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Feature Articles: Food, Fitness, and Eating Well

 

Fiber: Look to Fruits and Vegetables

Karma Metzgar, C.F.C.S. Former Northwest Regional Nutrition Specialist, Nodaway County Extension Center, University of Missouri Extension

 

We're supposed to eat 25 grams of fiber per day according to the Nutrition Facts label for the 2,000-calorie level. The average American consumes 12 grams. So there's some work to be done here. 
 

One thing to remember about fiber is it is only found in plants. You can get plenty of fiber if you include whole grain products (including oats and barley), fruits and vegetables (especially eaten raw with the peel), and legumes like beans, peas and lentils in your diet. 
 

Although meat and poultry look fibrous and are sometimes hard to chew, only plant foods contain fiber. It's the protein in these foods that adds the texture. 
 

There are two main types of dietary fiber: those that dissolve in water which are soluble and those that do not which are insoluble. They have different, but equally important roles in maintaining good health. Dietary fiber has preventive health benefits for many conditions, including diverticular disease, colon cancer, heart disease, and diabetes. 
 

When we look to the food label for information, dietary fiber is the term we see. The manufacturer may also list the amount of insoluble fiber and soluble fiber. 
 

How do you know when reading a label if the food is a good source of fiber? Good sources of fiber contain 3 to less than 5 grams of fiber or 10 to 19 percent of the Daily Value for fiber. High sources of fiber contain 5 grams or more of fiber which is 20 percent or more of the Daily Value. 
 

When selecting food styles for fiber, the more highly processed a food and the more "instant" its preparation, the lower its fiber content. For example, one medium whole apple with peel has 3.73 grams of fiber; without the peel, 2.09 grams; 1/2 (one-half) cup applesauce has 1.5 grams of fiber; and 1 cup apple juice has .25 grams of fiber. (Source: USDA Nutrient Database for Standard Reference, Release 14).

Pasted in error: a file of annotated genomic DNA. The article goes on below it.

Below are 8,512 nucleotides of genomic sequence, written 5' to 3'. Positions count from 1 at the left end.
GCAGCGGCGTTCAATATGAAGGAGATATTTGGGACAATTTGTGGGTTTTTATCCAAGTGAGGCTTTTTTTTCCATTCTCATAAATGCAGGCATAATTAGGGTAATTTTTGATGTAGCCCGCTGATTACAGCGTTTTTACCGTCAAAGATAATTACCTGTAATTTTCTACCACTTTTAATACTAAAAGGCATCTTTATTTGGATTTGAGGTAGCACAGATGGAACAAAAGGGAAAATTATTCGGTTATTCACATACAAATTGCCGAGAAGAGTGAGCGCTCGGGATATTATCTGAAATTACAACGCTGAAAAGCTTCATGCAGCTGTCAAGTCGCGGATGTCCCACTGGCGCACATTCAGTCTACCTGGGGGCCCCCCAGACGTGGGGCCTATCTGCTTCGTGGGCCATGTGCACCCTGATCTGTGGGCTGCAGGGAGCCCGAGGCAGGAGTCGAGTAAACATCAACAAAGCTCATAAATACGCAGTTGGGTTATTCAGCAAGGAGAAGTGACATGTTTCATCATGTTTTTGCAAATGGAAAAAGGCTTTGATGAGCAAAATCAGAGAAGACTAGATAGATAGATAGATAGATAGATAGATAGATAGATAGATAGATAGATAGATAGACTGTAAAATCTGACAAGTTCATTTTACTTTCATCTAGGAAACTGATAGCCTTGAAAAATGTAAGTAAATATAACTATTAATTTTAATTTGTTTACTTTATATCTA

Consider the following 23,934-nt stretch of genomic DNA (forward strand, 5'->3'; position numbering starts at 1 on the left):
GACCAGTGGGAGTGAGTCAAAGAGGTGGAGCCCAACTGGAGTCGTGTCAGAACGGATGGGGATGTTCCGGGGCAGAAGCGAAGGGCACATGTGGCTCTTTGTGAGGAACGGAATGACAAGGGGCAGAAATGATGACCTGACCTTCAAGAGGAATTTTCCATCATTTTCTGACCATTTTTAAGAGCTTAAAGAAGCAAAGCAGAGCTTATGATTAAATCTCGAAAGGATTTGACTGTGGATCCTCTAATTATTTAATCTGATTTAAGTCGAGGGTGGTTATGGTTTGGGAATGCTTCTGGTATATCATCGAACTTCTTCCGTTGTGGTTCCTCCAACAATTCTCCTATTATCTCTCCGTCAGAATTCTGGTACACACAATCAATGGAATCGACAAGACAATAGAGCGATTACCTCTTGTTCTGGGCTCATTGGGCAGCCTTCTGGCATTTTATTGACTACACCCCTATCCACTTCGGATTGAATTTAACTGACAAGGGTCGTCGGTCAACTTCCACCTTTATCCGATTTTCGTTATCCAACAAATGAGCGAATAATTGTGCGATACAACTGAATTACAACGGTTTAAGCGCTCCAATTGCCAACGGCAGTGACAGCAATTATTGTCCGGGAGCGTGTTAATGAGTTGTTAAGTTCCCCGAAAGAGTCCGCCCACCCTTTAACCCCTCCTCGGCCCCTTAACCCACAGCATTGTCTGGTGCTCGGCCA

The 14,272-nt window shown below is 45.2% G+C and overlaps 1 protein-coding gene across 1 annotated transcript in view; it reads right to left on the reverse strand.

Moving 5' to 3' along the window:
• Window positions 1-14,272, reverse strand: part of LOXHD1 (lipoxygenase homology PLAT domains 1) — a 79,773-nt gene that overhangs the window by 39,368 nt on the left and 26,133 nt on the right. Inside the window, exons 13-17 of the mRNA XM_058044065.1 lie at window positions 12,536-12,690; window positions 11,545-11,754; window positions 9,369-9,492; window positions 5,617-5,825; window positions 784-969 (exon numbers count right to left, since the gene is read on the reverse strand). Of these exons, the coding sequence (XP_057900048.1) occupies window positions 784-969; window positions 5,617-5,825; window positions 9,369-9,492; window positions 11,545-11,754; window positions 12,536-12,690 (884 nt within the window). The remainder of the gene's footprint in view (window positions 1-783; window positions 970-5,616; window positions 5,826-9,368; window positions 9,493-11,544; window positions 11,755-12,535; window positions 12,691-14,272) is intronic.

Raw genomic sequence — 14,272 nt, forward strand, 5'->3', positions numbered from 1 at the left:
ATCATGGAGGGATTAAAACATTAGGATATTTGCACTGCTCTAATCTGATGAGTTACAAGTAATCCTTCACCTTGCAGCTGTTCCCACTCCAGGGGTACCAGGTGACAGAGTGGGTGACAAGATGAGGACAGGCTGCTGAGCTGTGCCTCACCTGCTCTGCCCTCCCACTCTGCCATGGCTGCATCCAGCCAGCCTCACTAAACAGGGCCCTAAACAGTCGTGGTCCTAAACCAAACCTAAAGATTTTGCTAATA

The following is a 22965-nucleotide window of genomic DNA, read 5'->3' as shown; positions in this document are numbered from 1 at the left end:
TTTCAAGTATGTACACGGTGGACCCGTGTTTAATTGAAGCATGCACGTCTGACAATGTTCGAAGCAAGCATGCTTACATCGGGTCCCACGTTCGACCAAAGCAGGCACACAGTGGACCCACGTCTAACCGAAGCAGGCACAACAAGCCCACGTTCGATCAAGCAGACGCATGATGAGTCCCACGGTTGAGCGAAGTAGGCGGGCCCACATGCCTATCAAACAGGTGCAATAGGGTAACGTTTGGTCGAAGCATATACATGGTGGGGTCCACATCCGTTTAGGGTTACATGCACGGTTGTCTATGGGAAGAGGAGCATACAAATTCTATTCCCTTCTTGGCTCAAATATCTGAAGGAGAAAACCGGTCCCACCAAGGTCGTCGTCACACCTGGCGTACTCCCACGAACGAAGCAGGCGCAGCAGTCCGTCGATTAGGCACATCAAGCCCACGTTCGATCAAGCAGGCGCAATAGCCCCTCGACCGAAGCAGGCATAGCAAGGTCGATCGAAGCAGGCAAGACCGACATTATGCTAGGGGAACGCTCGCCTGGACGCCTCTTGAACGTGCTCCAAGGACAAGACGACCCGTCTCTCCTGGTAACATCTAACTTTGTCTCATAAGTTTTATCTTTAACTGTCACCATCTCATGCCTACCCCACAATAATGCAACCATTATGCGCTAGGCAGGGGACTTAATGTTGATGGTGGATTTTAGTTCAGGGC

Since fruits and vegetables are a major source of fiber - and only occasionally have a label you can read - you might want to explore the USDA Nutrient Data Laboratory at http://www.nal.usda.gov/fnic/foodcomp/search/. You have the ability to search by a food type for a specific amount, or you can generate “huge” lists of foods either arranged alphabetically or by content. 
 

I like using the Nutrition Facts labeling, and focus on the percent Daily Value for fiber. It’s fun searching for the bread with the highest amount - or being set straight when you think it’s high in fiber and it’s not! Read labels, compare them, and select styles of food which give you the best health dividends. 
 

Your best fiber sources are from food. MyPyramid recommends at least 3 ounces of whole grains consumed daily. Whole grains, beans, fruits and vegetables are all good sources of fiber. Adequate fiber intake may reduce your risk for heart disease.
 

Just a word of caution - increase your fiber content gradually. Increasing fiber too rapidly can initially cause excess gas formation or diarrhea. Since water-insoluble fibers absorb water, it is also important to drink plenty of liquids along with increased dietary fiber intake. Include at least six, eight-ounce glasses of fluid each day. Also, try to spread high fiber foods out throughout the day, at meals and snacks.

 

 

 

 

 

Last update: Tuesday, May 05, 2009

 

 

 

 

 


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